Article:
We’ve seen that it is possible to execute simple administrative statements from a procedure, but what if we need to execute more complex statements? The answer is a quote from Alexander Graham Bell: “Before anything else, preparation is the key to success” or to be more precise, “Prepared statements are the key to success.” By using prepared statements you can craft the command to execute using parameters or data stored in tables.

Let’s see one example code:

Execute as root:

DELIMITER //
CREATE PROCEDURE pythian.change_master(newmaster varchar(256))
BEGIN
SET @change_master=CONCAT('CHANGE MASTER TO MASTER_HOST=\'',newmaster,'\'');
PREPARE cmtm FROM @change_master;
SET sql_log_bin=FALSE;
EXECUTE cmtm;
DEALLOCATE PREPARE cmtm;
SET sql_log_bin=TRUE;
END //
CREATE PROCEDURE show_slave_status()
BEGIN
show slave status;
END //
DELIMITER ;
GRANT EXECUTE ON PROCEDURE pythian.change_master TO test_user;
GRANT EXECUTE ON PROCEDURE pythian.show_slave_status TO test_user;

Then connect to test_user and check:

mysql> call pythian.show_slave_status;
mysql> call pythian.change_master('master2');
mysql> call show_slave_status\G
*************************** 1. row ***************************
               Slave_IO_State:
                  Master_Host: master2
                  Master_User:
                  Master_Port: 3306
                Connect_Retry: 60
              Master_Log_File:
          Read_Master_Log_Pos: 4
               Relay_Log_File: iMac-de-Pep-relay-bin.000001
                Relay_Log_Pos: 4
        Relay_Master_Log_File:
             Slave_IO_Running: No
            Slave_SQL_Running: No
              Replicate_Do_DB:
          Replicate_Ignore_DB:
           Replicate_Do_Table:
       Replicate_Ignore_Table:
      Replicate_Wild_Do_Table:
  Replicate_Wild_Ignore_Table:
                   Last_Errno: 0
                   Last_Error:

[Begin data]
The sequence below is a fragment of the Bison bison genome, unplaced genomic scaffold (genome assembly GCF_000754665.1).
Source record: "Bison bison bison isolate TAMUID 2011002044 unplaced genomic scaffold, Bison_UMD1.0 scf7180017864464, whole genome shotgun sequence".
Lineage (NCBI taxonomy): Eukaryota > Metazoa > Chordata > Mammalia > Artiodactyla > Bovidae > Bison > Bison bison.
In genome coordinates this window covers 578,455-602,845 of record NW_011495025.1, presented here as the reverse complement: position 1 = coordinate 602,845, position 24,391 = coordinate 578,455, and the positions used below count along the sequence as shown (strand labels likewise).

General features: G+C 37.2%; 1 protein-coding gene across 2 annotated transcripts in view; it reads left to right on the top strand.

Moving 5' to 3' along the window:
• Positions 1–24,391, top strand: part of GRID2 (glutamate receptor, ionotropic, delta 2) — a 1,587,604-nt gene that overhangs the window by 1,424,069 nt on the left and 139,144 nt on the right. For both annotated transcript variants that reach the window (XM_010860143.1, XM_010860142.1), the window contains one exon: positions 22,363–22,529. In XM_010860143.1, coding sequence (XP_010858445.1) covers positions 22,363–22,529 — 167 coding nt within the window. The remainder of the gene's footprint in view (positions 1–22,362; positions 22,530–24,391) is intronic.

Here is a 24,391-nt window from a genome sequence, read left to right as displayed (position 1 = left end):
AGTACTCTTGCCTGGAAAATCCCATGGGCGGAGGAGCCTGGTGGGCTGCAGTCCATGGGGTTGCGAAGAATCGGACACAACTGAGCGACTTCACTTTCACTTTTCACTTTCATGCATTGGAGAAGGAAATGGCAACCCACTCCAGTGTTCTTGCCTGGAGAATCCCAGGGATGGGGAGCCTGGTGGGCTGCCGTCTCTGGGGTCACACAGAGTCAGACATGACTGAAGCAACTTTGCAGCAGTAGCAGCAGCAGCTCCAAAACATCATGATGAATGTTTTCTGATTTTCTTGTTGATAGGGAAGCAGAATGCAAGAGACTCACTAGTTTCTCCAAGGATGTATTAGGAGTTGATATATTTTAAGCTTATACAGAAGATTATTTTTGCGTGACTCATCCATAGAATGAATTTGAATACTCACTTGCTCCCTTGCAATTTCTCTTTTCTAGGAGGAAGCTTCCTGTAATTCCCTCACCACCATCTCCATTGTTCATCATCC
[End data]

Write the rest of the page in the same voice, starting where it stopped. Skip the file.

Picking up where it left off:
Skip_Counter: 0
          Exec_Master_Log_Pos: 0
              Relay_Log_Space: 154
              Until_Condition: None
               Until_Log_File:
                Until_Log_Pos: 0
           Master_SSL_Allowed: No
           Master_SSL_CA_File:
           Master_SSL_CA_Path:
              Master_SSL_Cert:
            Master_SSL_Cipher:
               Master_SSL_Key:
        Seconds_Behind_Master: NULL
Master_SSL_Verify_Server_Cert: No
                Last_IO_Errno: 0
                Last_IO_Error:
               Last_SQL_Errno: 0
               Last_SQL_Error:
  Replicate_Ignore_Server_Ids:
             Master_Server_Id: 0
                  Master_UUID:
             Master_Info_File: /opt/mysql/data/master.info
                    SQL_Delay: 0
          SQL_Remaining_Delay: NULL
      Slave_SQL_Running_State:
           Master_Retry_Count: 86400
                  Master_Bind:
      Last_IO_Error_Timestamp:
     Last_SQL_Error_Timestamp:
               Master_SSL_Crl:
           Master_SSL_Crlpath:
           Retrieved_Gtid_Set:
            Executed_Gtid_Set:
                Auto_Position: 0
         Replicate_Rewrite_DB:
                 Channel_Name:
           Master_TLS_Version:

 

Security First

We have seen how we can use procedures to add more granularity to MySQL privileges, but you must be careful when developing your administrative procedures as they will be executed with higher privileges. Always sanitize and check your inputs to avoid SQL injection. And remember that code will be replicated to slaves and calling a procedure in the replication chain can be replicated to all the slaves. My recommendation is that you explicitly disable binary logging for the execution of this type of procedures.

 

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About the Author

Pep has a broad experience in several database platforms, but in recent years he has focused on MySQL. His work abides by the motto of Mission Control at NASA: "Tough and competent". Tough means you are accountable for what you do or fail to do, it means compromise and responsibility. Competent means that you take nothing for granted and you must never be found short in knowledge and skills. This is how Pep feels and lives database management. He is also interested in applying Lean culture to his job and enjoys living in Barcelona with his kids and his partner.